24. Survation poll here:

    Labour 40%
    SNP 30%
    Conservative 20%

  25. Are the Greens having any pacts ie standing down for the SNP or is it just their MSPs that work together?

    They used to have a few joint PPCs with Plaid.

  26. Yes, they’re not standing in Aberdeenshire or Highlands. Only standing in 9 seats in fact.

  27. The Survation poll is very good news for Labour if correct as it would appear to offset the unwinding of the anti-Hay vote and the Scottish Tory surge.

  28. https://www.thetimes.co.uk/article/labour-hopeful-of-clinging-on-with-win-in-edinburgh-7km02rf37

    The poll was a private poll conducted by Labour but the fieldwork was conducted before the local elections where the Conservatives and the SNP took leads in all the wards within the constituency. Perhaps Labour could come second to the Tories in Morningside and second to the SNP in Gilmerton and still win.

  29. That poll looks about right to me. In a PR election, as shown by the locals, this would be Tory at the moment, but the dynamics of FPTP and anti-nat voting mean Ian Murray is very likely to win at the GE. If you don’t believe such tactical voting happens look at the difference between the list and constituency votes in the Edinburgh seats at last year’s SP election.

  30. LAB 37
    SNP 30
    CON 20

    I reckon

  31. Yes, rightly or wrongly the narrative will be so blatantly that only Lab can beat SNP here that they will win in spite of the possibility that voters’ first preferences here would give Cons the win (and we will never know).

  32. The Conservatives did get 24% here in 2005 (where they generally did badly across Scotland) so they ought to be able to break 30% if their star is in the ascendant but alas no.

  33. If people voted in accordance with previous election bar charts Labour would never have gained Hastings & Rye in 1997 which had been a close Con/ LD Marginal with Labour on about 12%.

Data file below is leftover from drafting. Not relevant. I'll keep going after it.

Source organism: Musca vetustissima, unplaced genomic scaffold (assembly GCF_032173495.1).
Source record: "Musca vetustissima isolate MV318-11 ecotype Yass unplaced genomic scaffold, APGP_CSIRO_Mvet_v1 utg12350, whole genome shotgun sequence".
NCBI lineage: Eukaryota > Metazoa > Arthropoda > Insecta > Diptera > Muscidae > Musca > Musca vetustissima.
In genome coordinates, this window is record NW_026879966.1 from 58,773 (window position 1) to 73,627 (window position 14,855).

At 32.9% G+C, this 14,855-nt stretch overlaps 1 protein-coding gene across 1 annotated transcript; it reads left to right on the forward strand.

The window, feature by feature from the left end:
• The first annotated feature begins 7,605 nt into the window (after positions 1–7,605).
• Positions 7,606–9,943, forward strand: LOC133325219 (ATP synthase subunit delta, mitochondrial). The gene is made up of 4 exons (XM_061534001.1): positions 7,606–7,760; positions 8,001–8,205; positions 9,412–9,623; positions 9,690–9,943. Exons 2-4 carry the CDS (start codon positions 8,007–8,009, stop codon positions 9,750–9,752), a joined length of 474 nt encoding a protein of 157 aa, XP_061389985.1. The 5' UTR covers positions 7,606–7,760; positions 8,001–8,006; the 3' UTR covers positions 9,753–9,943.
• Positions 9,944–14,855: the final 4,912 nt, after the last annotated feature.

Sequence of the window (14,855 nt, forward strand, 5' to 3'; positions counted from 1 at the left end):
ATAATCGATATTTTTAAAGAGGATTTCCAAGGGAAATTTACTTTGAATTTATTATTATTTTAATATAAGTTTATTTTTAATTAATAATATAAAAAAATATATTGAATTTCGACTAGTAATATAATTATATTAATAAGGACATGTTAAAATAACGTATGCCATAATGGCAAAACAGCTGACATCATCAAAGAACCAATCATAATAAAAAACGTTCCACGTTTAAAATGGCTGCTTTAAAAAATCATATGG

Murray could actually gain anti-SNP unionist tactical votes and anti Tory SNP votes. Anti-Tory literature in Morningside may not work and neither would anti-SNP literature in Gilmerton.

  34. Rumours are that Labour are going for a very left-wing manifesto. Not good news for Labour’s prospects with tactical voting unionists, even in Red Morningside…

  35. Red Morningside would be like Red Kelvinside in Glasgow. Both once solid Tory areas now with a strange mix of Conservatives and Greens. Consider Partick East/ Kelvindale (that is Kelvinside)…its councillors are now
    Con 1/ SNP 1/ Green 1/ Lab 1.

  36. The Greens are standing in just 3 seats across all of Scotland. They’ve basically quit and become cheerleaders for the SNP.

  37. I really don’t think that’s a good strategic move, but I suspect the Greens simply don’t have the money to stand 59 candidates at short notice, especially when most of them would lose their deposits.

  38. Let’s be reasonable here – the Greens are far more interested in Holyrood because:

    1) They want it to be Scotland’s national, rather than regional, parliament.
    2) The AMS means they can actually win seats there. They didn’t stand in more than a handful of constituencies last time, preferring to focus on the list.

  39. True, I hadn’t really considered those Scotland-specific factors. I do suspect money is a contributing factor to their desire for stand-down pacts in England though.

  40. I think Morningside is very much divided at the old Morninside station clock.

    The former South Morningside ward area still very much has an air of the stereotypical ‘Morningside Lady’ character about it. The former North Morningside/Grange ward area is very much a different beast. It definitely has a mix of Greens (formerly Lib Dems) and a splash of Tories.